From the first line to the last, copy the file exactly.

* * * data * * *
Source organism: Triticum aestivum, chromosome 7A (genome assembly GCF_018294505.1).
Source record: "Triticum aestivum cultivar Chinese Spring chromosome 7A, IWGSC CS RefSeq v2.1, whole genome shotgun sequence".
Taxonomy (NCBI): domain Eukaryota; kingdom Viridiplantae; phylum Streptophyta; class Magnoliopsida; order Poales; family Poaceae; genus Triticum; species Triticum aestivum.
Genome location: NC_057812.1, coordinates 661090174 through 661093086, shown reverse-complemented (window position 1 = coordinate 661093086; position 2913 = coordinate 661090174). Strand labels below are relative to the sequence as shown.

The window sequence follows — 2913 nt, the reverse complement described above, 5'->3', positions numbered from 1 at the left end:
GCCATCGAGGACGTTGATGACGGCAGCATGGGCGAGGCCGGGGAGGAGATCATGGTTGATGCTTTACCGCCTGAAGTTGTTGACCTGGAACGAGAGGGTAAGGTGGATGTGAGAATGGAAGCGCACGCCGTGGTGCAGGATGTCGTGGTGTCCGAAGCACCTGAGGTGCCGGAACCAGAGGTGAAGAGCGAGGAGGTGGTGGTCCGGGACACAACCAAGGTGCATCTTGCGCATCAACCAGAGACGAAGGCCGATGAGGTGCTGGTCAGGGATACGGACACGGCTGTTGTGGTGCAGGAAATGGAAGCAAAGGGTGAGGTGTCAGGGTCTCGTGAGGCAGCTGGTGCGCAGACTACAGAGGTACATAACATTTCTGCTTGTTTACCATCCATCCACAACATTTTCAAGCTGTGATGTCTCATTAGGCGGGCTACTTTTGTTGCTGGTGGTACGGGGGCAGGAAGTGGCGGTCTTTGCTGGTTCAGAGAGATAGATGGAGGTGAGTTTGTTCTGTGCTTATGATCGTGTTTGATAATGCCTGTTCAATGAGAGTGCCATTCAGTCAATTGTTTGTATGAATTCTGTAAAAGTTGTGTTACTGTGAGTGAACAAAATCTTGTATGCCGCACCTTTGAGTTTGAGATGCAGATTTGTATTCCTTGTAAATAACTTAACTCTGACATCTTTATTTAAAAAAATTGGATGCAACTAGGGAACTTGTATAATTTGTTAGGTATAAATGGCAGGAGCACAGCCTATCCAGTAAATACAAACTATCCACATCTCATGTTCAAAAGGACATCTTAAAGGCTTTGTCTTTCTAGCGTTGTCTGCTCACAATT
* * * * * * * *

Source organism: Triticum aestivum, chromosome 7A (genome assembly GCF_018294505.1).
Source record: "Triticum aestivum cultivar Chinese Spring chromosome 7A, IWGSC CS RefSeq v2.1, whole genome shotgun sequence".
Taxonomy (NCBI): domain Eukaryota; kingdom Viridiplantae; phylum Streptophyta; class Magnoliopsida; order Poales; family Poaceae; genus Triticum; species Triticum aestivum.
Genome location: NC_057812.1, coordinates 661090174 through 661093086, shown reverse-complemented (window position 1 = coordinate 661093086; position 2913 = coordinate 661090174). Strand labels below are relative to the sequence as shown.

The window sequence follows — 2913 nt, the reverse complement described above, 5'->3', positions numbered from 1 at the left end:
GCCATCGAGGACGTTGATGACGGCAGCATGGGCGAGGCCGGGGAGGAGATCATGGTTGATGCTTTACCGCCTGAAGTTGTTGACCTGGAACGAGAGGGTAAGGTGGATGTGAGAATGGAAGCGCACGCCGTGGTGCAGGATGTCGTGGTGTCCGAAGCACCTGAGGTGCCGGAACCAGAGGTGAAGAGCGAGGAGGTGGTGGTCCGGGACACAACCAAGGTGCATCTTGCGCATCAACCAGAGACGAAGGCCGATGAGGTGCTGGTCAGGGATACGGACACGGCTGTTGTGGTGCAGGAAATGGAAGCAAAGGGTGAGGTGTCAGGGTCTCGTGAGGCAGCTGGTGCGCAGACTACAGAGGTACATAACATTTCTGCTTGTTTACCATCCATCCACAACATTTTCAAGCTGTGATGTCTCATTAGGCGGGCTACTTTTGTTGCTGGTGGTACGGGGGCAGGAAGTGGCGGTCTTTGCTGGTTCAGAGAGATAGATGGAGGTGAGTTTGTTCTGTGCTTATGATCGTGTTTGATAATGCCTGTTCAATGAGAGTGCCATTCAGTCAATTGTTTGTATGAATTCTGTAAAAGTTGTGTTACTGTGAGTGAACAAAATCTTGTATGCCGCACCTTTGAGTTTGAGATGCAGATTTGTATTCCTTGTAAATAACTTAACTCTGACATCTTTATTTAAAAAAATTGGATGCAACTAGGGAACTTGTATAATTTGTTAGGTATAAATGGCAGGAGCACAGCCTATCCAGTAAATACAAACTATCCACATCTCATGTTCAAAAGGACATCTTAAAGGCTTTGTCTTTCTAGCGTTGTCTGCTCACAATT